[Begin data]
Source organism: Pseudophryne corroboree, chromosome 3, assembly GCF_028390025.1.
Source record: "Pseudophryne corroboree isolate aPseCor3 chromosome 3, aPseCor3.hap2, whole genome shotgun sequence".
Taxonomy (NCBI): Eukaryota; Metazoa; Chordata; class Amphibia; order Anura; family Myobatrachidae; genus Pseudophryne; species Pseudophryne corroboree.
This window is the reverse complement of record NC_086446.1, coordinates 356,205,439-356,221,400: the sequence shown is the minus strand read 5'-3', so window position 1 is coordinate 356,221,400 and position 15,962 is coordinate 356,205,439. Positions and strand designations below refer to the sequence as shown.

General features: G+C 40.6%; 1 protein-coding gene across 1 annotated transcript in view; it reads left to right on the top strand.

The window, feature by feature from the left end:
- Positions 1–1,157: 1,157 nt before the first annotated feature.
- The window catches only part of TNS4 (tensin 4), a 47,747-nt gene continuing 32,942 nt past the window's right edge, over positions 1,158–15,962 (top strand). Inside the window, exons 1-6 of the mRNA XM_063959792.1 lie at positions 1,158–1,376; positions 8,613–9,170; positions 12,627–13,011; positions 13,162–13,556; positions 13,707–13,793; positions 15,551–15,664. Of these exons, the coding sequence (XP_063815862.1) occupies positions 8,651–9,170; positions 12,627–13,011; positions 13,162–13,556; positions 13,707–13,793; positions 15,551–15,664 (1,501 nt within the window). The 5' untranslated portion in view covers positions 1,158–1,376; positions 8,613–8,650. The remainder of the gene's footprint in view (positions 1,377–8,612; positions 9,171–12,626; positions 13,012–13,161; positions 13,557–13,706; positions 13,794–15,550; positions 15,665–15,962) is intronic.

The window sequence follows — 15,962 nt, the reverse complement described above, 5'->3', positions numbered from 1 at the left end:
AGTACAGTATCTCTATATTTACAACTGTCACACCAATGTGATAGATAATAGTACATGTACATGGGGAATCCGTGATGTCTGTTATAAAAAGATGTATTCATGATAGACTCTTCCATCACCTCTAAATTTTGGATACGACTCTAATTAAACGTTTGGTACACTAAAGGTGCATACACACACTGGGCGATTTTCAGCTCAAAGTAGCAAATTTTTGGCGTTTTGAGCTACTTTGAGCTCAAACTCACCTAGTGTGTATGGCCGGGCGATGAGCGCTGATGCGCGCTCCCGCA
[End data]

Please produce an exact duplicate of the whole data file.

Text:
Source organism: Pseudophryne corroboree, chromosome 3, assembly GCF_028390025.1.
Source record: "Pseudophryne corroboree isolate aPseCor3 chromosome 3, aPseCor3.hap2, whole genome shotgun sequence".
Taxonomy (NCBI): Eukaryota; Metazoa; Chordata; class Amphibia; order Anura; family Myobatrachidae; genus Pseudophryne; species Pseudophryne corroboree.
This window is the reverse complement of record NC_086446.1, coordinates 356,205,439-356,221,400: the sequence shown is the minus strand read 5'-3', so window position 1 is coordinate 356,221,400 and position 15,962 is coordinate 356,205,439. Positions and strand designations below refer to the sequence as shown.

General features: G+C 40.6%; 1 protein-coding gene across 1 annotated transcript in view; it reads left to right on the top strand.

The window, feature by feature from the left end:
- Positions 1–1,157: 1,157 nt before the first annotated feature.
- The window catches only part of TNS4 (tensin 4), a 47,747-nt gene continuing 32,942 nt past the window's right edge, over positions 1,158–15,962 (top strand). Inside the window, exons 1-6 of the mRNA XM_063959792.1 lie at positions 1,158–1,376; positions 8,613–9,170; positions 12,627–13,011; positions 13,162–13,556; positions 13,707–13,793; positions 15,551–15,664. Of these exons, the coding sequence (XP_063815862.1) occupies positions 8,651–9,170; positions 12,627–13,011; positions 13,162–13,556; positions 13,707–13,793; positions 15,551–15,664 (1,501 nt within the window). The 5' untranslated portion in view covers positions 1,158–1,376; positions 8,613–8,650. The remainder of the gene's footprint in view (positions 1,377–8,612; positions 9,171–12,626; positions 13,012–13,161; positions 13,557–13,706; positions 13,794–15,550; positions 15,665–15,962) is intronic.

The window sequence follows — 15,962 nt, the reverse complement described above, 5'->3', positions numbered from 1 at the left end:
AGTACAGTATCTCTATATTTACAACTGTCACACCAATGTGATAGATAATAGTACATGTACATGGGGAATCCGTGATGTCTGTTATAAAAAGATGTATTCATGATAGACTCTTCCATCACCTCTAAATTTTGGATACGACTCTAATTAAACGTTTGGTACACTAAAGGTGCATACACACACTGGGCGATTTTCAGCTCAAAGTAGCAAATTTTTGGCGTTTTGAGCTACTTTGAGCTCAAACTCACCTAGTGTGTATGGCCGGGCGATGAGCGCTGATGCGCGCTCCCGCA